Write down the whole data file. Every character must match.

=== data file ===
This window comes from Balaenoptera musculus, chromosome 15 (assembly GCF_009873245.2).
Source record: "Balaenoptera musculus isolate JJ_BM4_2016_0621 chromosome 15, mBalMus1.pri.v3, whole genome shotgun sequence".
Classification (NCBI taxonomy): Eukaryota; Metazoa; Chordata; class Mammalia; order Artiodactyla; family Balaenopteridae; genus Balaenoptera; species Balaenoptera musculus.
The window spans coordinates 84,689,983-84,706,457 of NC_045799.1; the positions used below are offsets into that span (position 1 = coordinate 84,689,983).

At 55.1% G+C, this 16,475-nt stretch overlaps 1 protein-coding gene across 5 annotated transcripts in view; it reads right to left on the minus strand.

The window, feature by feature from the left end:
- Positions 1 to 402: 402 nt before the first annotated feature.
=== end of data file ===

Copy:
This window comes from Balaenoptera musculus, chromosome 15 (assembly GCF_009873245.2).
Source record: "Balaenoptera musculus isolate JJ_BM4_2016_0621 chromosome 15, mBalMus1.pri.v3, whole genome shotgun sequence".
Classification (NCBI taxonomy): Eukaryota; Metazoa; Chordata; class Mammalia; order Artiodactyla; family Balaenopteridae; genus Balaenoptera; species Balaenoptera musculus.
The window spans coordinates 84,689,983-84,706,457 of NC_045799.1; the positions used below are offsets into that span (position 1 = coordinate 84,689,983).

At 55.1% G+C, this 16,475-nt stretch overlaps 1 protein-coding gene across 5 annotated transcripts in view; it reads right to left on the minus strand.

The window, feature by feature from the left end:
- Positions 1 to 402: 402 nt before the first annotated feature.